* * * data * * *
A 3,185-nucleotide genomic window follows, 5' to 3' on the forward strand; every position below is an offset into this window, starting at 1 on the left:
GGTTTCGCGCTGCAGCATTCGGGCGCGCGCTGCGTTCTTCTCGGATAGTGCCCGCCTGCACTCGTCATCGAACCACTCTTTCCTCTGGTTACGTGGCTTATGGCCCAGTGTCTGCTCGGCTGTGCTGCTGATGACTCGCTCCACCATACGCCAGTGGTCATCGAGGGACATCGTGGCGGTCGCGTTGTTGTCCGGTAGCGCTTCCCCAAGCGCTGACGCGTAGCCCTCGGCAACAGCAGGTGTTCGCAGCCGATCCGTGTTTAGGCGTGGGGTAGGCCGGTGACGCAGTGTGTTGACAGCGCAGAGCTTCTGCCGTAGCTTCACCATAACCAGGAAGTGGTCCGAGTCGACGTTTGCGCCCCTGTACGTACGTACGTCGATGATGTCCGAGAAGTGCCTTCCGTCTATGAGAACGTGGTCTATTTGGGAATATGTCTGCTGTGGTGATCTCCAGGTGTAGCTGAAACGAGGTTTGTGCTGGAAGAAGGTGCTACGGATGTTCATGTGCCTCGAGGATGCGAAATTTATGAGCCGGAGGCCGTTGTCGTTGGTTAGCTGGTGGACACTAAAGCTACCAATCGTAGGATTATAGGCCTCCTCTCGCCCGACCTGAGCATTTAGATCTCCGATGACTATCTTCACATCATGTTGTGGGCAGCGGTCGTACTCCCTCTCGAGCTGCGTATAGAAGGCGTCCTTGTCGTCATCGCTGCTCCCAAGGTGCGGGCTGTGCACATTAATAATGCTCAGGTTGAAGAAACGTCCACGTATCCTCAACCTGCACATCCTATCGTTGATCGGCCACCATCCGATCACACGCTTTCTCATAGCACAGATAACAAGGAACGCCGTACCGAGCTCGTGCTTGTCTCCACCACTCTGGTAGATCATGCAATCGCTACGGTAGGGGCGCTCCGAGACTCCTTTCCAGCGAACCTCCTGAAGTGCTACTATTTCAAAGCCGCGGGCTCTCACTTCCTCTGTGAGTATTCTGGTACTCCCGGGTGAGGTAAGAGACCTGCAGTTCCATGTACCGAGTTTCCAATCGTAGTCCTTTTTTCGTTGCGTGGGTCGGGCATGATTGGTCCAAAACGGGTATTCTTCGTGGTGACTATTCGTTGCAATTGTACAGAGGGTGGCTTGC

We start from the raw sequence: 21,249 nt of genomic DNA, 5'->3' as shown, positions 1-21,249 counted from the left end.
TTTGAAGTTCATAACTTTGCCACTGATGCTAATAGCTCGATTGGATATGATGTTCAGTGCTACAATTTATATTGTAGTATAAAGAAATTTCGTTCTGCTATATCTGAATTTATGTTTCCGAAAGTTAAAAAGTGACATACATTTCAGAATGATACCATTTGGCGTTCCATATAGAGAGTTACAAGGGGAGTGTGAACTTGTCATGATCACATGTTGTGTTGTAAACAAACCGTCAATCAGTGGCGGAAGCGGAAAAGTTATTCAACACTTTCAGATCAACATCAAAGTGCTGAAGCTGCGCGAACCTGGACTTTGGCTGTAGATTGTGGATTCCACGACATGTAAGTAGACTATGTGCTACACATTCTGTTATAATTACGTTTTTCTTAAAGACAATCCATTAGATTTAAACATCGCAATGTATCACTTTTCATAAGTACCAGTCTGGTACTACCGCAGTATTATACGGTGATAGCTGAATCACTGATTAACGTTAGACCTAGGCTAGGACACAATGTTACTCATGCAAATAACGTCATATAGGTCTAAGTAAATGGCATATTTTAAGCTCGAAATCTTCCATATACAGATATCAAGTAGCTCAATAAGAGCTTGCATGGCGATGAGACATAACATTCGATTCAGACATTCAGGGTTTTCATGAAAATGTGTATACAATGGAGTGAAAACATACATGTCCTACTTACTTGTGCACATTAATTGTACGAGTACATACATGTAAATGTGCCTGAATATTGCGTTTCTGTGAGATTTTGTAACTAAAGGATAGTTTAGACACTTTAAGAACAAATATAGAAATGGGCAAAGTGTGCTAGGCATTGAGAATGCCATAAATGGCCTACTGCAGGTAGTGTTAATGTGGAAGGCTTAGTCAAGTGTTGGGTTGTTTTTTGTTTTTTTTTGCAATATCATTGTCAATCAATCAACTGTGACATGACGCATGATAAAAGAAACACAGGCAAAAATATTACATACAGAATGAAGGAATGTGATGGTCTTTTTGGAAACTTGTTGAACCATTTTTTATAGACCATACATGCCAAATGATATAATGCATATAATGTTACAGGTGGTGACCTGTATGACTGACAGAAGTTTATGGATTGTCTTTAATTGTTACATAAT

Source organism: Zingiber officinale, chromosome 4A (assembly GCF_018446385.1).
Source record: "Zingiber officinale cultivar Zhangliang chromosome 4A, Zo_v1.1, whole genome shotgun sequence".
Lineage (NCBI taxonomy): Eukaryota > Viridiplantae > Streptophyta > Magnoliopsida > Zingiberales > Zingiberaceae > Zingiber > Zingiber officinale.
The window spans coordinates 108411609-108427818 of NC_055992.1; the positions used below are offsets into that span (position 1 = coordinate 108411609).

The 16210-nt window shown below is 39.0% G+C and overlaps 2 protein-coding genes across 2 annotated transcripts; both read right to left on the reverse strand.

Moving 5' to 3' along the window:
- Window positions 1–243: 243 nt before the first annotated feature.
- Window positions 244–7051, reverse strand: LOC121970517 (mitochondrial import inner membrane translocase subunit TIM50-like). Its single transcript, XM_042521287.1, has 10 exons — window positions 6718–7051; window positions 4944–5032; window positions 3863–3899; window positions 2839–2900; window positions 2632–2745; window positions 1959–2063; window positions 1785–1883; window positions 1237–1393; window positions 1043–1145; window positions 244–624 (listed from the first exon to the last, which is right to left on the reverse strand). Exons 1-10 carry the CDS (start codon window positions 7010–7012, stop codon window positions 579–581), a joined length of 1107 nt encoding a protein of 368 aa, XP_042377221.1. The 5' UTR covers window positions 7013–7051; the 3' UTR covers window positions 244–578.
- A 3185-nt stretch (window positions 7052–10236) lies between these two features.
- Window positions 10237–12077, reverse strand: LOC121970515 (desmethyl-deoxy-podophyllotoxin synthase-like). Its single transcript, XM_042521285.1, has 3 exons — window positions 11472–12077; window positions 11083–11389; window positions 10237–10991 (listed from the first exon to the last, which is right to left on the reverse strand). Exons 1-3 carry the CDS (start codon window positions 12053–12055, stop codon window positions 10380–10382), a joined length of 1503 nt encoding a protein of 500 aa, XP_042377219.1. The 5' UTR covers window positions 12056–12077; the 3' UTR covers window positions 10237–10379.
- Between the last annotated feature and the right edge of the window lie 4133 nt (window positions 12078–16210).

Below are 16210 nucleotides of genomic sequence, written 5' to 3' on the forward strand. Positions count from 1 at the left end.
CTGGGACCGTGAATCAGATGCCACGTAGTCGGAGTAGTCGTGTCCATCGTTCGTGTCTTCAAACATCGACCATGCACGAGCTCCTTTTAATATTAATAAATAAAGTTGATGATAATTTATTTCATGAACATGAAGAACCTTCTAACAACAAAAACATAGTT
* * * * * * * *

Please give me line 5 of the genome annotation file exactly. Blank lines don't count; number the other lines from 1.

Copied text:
Source organism: Zingiber officinale, chromosome 4A (assembly GCF_018446385.1).